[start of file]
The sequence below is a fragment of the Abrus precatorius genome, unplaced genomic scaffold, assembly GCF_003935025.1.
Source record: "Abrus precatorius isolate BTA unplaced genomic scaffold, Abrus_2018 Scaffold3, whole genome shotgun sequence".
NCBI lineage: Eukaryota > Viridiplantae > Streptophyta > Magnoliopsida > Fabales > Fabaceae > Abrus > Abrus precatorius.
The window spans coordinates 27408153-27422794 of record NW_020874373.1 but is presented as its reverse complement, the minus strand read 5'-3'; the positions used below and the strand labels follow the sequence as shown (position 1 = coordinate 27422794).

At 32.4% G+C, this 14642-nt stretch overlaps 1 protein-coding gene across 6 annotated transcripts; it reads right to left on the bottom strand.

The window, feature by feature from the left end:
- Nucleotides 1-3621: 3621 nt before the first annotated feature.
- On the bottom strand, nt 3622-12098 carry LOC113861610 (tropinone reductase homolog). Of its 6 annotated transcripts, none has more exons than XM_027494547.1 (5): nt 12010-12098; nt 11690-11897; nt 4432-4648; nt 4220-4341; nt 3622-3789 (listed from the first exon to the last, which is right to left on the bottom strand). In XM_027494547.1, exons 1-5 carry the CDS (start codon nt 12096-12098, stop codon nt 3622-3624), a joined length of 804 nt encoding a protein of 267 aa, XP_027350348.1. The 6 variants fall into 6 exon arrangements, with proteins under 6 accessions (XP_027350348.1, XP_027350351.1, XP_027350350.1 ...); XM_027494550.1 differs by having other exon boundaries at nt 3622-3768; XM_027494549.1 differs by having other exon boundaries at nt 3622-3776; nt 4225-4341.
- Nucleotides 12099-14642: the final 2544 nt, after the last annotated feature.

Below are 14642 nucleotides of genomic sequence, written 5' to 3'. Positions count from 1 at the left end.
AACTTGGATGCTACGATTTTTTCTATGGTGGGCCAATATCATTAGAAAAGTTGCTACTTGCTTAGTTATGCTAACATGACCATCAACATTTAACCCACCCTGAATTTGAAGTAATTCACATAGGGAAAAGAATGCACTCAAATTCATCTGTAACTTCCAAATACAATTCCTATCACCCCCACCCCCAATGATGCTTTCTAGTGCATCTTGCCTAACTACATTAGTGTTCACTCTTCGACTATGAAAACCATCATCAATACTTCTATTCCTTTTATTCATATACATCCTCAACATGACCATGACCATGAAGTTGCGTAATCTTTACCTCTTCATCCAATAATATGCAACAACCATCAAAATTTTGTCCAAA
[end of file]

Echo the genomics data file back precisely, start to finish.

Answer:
The sequence below is a fragment of the Abrus precatorius genome, unplaced genomic scaffold, assembly GCF_003935025.1.
Source record: "Abrus precatorius isolate BTA unplaced genomic scaffold, Abrus_2018 Scaffold3, whole genome shotgun sequence".
NCBI lineage: Eukaryota > Viridiplantae > Streptophyta > Magnoliopsida > Fabales > Fabaceae > Abrus > Abrus precatorius.
The window spans coordinates 27408153-27422794 of record NW_020874373.1 but is presented as its reverse complement, the minus strand read 5'-3'; the positions used below and the strand labels follow the sequence as shown (position 1 = coordinate 27422794).

At 32.4% G+C, this 14642-nt stretch overlaps 1 protein-coding gene across 6 annotated transcripts; it reads right to left on the bottom strand.

The window, feature by feature from the left end:
- Nucleotides 1-3621: 3621 nt before the first annotated feature.
- On the bottom strand, nt 3622-12098 carry LOC113861610 (tropinone reductase homolog). Of its 6 annotated transcripts, none has more exons than XM_027494547.1 (5): nt 12010-12098; nt 11690-11897; nt 4432-4648; nt 4220-4341; nt 3622-3789 (listed from the first exon to the last, which is right to left on the bottom strand). In XM_027494547.1, exons 1-5 carry the CDS (start codon nt 12096-12098, stop codon nt 3622-3624), a joined length of 804 nt encoding a protein of 267 aa, XP_027350348.1. The 6 variants fall into 6 exon arrangements, with proteins under 6 accessions (XP_027350348.1, XP_027350351.1, XP_027350350.1 ...); XM_027494550.1 differs by having other exon boundaries at nt 3622-3768; XM_027494549.1 differs by having other exon boundaries at nt 3622-3776; nt 4225-4341.
- Nucleotides 12099-14642: the final 2544 nt, after the last annotated feature.

Below are 14642 nucleotides of genomic sequence, written 5' to 3'. Positions count from 1 at the left end.
AACTTGGATGCTACGATTTTTTCTATGGTGGGCCAATATCATTAGAAAAGTTGCTACTTGCTTAGTTATGCTAACATGACCATCAACATTTAACCCACCCTGAATTTGAAGTAATTCACATAGGGAAAAGAATGCACTCAAATTCATCTGTAACTTCCAAATACAATTCCTATCACCCCCACCCCCAATGATGCTTTCTAGTGCATCTTGCCTAACTACATTAGTGTTCACTCTTCGACTATGAAAACCATCATCAATACTTCTATTCCTTTTATTCATATACATCCTCAACATGACCATGACCATGAAGTTGCGTAATCTTTACCTCTTCATCCAATAATATGCAACAACCATCAAAATTTTGTCCAAA